– df

Notes:

1 As Rob Bell (I think) pointed out, the whole “eye for an eye” thing was not a sanction for revenge.  This was a “baby step” towards a more peaceful approach.  It was a limitation to ensure the punishment was more in keeping with the crime.

2 from “Calling Me Home” by Barry McGuire

3 Think of the very UN Christ-like statements of people like Pat Robertson, Todd Akin, etc.




Also read:

Velvet Elvis

A New Kind of Christianity

 

The Litmus Test October 25, 2012

“If you tell me I have to be born again to enter the kingdom of God, I can tell you that you just have to sell everything you have and give it to the poor, because Jesus said that to one guy too. But I guess that’s why God invented highlighters, so we can highlight the parts we like and ignore the rest.”
– Rich Mullins


I recently read a quote from a preacher who was calling into question President Obama’s faith because Barack had never used “born again” to describe his own Christianity.  Calling oneself “Christian” was in no way sufficient, in this man’s eyes, to have a relationship with God.  One must consider oneself a “born-again” Christian to have one’s faith taken seriously.

In the Bible, in the 10th Chapter of Mark, a particular individual asks Jesus, “Good Teacher, what shall I do to inherit eternal life?”
The man is told to sell everything he has and give it to the poor.

In the Bible, in the 3rd Chapter of John, another man is conversing with Jesus about the kingdom of God. He is told by Jesus, “You must be born again.”

So in regards to being a part of God’s kingdom and/or inheriting eternal life, one time in one place, to one person Jesus says to sell everything and give it to the poor.
In regards to being a part of God’s kingdom and/or inheriting eternal life, one time in one place, to one personJesus says “You must be born again.”

Look people, we have no more “Biblical” bases (or put positively, “equal Biblical bases”) for telling people to be born again in order to be “saved” than we do in telling them to sell all their possessions to be “saved.”  Yet, somehow, one statement has been virtually ignored while the other has been made into a litmus test for one’s Christianity!

How can we not see the fallacy in our fundamentalist approach to scripture?!?!
Jesus was a master at using word pictures to make a point.  He certainly didn’t intend for these verbal flourishes to be made into infallible doctrines and qualifications to establish an “us vs. them” mentality.

If anyone says they believe you must be born again because “Jesus said so,” and doesn’t believe the same thing about selling all your possessions, well, we know they haven’t taken an honest look at their belief system.

One Wikipedia writer states:
“the phrase was not mentioned by the other Evangelists, nor by the Apostles except Peter. ‘It was not regarded by any of the Evangelists but John of sufficient importance to record.’ And, without John, ‘we should hardly have known that it was necessary for one to be born again.'”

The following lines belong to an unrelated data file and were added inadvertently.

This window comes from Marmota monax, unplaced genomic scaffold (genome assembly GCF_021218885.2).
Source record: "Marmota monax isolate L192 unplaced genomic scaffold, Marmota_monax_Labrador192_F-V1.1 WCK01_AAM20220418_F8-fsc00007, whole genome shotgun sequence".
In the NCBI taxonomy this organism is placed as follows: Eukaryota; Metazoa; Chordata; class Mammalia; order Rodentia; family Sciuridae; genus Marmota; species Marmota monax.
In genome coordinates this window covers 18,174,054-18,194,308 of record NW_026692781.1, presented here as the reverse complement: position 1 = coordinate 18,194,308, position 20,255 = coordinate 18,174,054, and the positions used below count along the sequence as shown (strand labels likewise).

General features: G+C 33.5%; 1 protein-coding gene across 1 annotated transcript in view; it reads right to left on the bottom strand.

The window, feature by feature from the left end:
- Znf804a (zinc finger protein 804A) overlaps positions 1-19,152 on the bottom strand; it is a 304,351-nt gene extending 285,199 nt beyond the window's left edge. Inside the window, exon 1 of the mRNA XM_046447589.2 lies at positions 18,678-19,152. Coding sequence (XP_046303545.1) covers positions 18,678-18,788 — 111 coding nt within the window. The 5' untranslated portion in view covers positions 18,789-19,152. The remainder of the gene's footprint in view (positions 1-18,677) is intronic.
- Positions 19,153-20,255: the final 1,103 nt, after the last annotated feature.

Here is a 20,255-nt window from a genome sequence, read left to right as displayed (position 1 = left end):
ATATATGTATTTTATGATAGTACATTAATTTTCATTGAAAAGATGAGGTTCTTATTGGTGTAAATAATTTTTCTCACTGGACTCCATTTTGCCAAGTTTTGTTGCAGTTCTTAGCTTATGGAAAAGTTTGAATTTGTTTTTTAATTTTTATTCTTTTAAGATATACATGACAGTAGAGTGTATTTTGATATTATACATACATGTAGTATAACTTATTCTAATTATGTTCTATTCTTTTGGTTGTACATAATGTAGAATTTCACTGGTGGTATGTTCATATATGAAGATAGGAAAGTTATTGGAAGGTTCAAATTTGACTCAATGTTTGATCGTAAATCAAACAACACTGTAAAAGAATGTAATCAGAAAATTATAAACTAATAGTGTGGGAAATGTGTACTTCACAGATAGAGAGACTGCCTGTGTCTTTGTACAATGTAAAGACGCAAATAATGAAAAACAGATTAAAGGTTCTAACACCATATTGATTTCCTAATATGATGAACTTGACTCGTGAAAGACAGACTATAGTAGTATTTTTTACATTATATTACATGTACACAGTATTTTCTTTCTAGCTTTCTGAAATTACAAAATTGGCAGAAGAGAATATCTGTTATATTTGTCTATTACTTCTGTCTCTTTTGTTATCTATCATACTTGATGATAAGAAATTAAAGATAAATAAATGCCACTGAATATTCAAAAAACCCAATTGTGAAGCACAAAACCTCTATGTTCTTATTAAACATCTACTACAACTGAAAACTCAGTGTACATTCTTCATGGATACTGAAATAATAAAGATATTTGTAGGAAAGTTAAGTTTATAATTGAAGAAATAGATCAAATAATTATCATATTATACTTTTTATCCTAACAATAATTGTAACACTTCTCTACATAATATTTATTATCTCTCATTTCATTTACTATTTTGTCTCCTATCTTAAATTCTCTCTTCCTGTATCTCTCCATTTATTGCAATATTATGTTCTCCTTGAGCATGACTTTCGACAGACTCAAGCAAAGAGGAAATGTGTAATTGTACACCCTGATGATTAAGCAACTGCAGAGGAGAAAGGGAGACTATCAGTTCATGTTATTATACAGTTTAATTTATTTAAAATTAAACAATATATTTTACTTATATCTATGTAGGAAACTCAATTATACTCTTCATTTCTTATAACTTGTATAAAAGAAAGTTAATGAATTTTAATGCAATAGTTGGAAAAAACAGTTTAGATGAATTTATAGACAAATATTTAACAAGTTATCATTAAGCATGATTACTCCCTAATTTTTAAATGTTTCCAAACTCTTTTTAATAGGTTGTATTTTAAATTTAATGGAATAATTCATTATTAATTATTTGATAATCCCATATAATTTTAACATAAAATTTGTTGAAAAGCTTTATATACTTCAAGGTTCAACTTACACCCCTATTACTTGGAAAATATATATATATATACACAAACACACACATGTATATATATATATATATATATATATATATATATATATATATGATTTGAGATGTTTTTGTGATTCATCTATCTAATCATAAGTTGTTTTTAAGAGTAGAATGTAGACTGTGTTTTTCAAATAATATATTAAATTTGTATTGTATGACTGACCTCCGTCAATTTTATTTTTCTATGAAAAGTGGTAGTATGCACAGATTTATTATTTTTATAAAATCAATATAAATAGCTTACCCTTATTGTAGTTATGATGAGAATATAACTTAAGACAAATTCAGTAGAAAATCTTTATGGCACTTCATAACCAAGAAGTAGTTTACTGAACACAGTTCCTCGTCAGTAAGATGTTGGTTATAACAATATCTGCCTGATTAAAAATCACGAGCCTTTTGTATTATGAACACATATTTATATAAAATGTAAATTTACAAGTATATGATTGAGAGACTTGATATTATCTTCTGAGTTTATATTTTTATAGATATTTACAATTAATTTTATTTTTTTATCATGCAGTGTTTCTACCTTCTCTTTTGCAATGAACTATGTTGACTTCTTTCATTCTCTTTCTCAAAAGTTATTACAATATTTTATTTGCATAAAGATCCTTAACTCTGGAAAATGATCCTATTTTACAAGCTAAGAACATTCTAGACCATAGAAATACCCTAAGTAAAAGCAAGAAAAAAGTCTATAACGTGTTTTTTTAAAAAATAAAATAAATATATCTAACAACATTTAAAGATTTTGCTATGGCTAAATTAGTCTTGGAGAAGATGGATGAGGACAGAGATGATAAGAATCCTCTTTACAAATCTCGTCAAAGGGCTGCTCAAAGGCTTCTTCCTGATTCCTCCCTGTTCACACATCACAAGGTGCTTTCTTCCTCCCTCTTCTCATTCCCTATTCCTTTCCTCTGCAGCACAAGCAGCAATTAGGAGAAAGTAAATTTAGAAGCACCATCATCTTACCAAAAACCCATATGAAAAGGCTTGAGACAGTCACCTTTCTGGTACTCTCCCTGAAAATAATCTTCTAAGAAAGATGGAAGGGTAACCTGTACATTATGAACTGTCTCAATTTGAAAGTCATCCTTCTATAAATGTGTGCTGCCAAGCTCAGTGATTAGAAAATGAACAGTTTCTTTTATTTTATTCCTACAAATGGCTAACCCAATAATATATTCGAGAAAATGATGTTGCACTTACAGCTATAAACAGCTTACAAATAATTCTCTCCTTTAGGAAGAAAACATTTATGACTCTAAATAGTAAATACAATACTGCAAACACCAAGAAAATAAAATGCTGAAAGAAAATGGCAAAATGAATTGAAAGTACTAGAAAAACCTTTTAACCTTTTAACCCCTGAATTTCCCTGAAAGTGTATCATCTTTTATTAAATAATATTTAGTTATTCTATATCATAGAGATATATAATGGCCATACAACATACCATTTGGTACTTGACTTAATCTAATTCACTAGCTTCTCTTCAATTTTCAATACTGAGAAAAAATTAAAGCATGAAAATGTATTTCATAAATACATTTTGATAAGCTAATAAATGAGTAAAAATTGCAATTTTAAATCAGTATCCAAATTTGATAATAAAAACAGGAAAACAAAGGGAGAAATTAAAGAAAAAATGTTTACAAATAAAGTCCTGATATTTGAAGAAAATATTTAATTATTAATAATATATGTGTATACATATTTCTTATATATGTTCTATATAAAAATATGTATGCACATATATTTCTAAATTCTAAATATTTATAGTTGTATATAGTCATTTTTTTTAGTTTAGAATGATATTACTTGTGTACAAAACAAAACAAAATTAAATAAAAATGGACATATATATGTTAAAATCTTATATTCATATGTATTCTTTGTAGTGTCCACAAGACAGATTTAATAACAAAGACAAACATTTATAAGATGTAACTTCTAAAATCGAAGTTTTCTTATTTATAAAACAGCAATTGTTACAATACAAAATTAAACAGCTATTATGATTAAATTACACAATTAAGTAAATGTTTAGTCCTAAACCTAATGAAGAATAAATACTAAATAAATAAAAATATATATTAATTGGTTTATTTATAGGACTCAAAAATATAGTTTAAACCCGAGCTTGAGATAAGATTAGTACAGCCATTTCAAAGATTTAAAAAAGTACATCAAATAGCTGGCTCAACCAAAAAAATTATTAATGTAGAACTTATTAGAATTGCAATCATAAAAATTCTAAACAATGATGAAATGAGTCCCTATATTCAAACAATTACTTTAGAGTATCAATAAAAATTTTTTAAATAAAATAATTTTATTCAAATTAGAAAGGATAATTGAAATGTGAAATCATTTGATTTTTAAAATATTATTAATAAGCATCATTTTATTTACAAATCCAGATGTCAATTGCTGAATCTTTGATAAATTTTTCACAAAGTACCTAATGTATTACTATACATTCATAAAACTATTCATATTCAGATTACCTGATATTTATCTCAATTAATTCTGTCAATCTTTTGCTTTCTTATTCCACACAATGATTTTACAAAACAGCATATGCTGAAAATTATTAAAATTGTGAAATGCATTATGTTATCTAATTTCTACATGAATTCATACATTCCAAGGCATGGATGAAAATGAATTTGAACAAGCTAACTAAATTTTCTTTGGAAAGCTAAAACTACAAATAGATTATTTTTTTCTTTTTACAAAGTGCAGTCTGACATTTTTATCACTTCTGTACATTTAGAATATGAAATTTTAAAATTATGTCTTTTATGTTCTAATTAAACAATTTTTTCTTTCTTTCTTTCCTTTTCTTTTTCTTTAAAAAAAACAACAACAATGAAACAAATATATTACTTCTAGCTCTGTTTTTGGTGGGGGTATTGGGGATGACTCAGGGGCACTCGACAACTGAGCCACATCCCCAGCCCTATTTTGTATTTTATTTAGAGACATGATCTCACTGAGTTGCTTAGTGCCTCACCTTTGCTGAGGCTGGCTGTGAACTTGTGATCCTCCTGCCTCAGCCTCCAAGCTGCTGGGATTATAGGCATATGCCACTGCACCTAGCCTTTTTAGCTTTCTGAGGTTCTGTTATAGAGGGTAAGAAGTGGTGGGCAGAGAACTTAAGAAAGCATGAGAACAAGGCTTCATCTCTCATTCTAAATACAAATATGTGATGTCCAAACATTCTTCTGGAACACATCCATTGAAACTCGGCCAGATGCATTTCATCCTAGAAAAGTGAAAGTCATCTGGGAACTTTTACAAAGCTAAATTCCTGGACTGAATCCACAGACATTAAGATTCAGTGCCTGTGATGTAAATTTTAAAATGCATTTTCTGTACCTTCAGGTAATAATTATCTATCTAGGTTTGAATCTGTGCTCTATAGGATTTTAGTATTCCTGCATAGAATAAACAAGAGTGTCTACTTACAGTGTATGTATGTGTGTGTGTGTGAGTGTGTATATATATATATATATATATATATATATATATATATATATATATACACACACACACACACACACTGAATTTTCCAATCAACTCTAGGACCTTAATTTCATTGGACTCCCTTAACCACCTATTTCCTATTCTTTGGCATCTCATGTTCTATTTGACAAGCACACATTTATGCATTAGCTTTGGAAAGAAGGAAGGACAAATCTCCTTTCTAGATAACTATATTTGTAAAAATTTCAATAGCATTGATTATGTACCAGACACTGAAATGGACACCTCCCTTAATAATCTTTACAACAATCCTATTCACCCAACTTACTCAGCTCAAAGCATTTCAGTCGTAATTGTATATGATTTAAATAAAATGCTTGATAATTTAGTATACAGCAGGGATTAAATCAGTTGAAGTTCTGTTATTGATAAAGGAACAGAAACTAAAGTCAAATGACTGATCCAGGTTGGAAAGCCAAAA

Also according to Wikipedia, the widespread use of the term is relatively recent.  “Born again is a term that has been widely associated with the evangelical Christian renewal since the late 1960s.”

Look, I believe in being born again.  I believe I’ve been born again many times and in many ways.  I hope to be born again many more times in many more ways.  (FYI, this has nothing to do with my “after-life” destiny.)

Rich Mullins was a “Christian icon” for many evangelicals.  More and more, though, he ruffled the feathers of established religion with statements like the one above.  We sang his songs in our meetings, without realizing the full impact of where he was going with them.
Sometimes I catch myself shaking my head, wondering why people can’t see what’s right in front of them.
BUT, I must also wonder why I didn’t see what was right in front of me.  I must wonder how much more I do not yet see.  How much others see to which I am still blind.
All the more reason to limit these doctrinal litmus tests.  (Maybe more orthopraxy and less orthodoxy.)

I do think the time is long overdue to minimize the use of some of the christianeese that comes out of our mouths without thinking about it.
The time is long overdue to re-think our approach to our faith and our approach to the Bible.  (Those issues are repeatedly addressed in other posts on this blog.)
All this doesn’t mean a weakening of our Christian identity.  As Brian McLaren points out, this re-thinking should be the strengthening of a better Christian identity.**

It’s a struggle, sometimes, to not despond.
Instead, I must allow myself and others the grace to continue to grow.  The grace to learn.  The grace to not always need the answers.  The grace to continue to be born again…
And again.

– df

**Brian Mclaren talks about how we have chosen between a strong/hostile Christian identity and a weak/benign Christian identity, and then proposed a third way; a strong/benevolent Christian identity.  This is the theme of his wonderful book, “Why Did Jesus, Moses, the Buddha, and Mohammed Cross the Road?”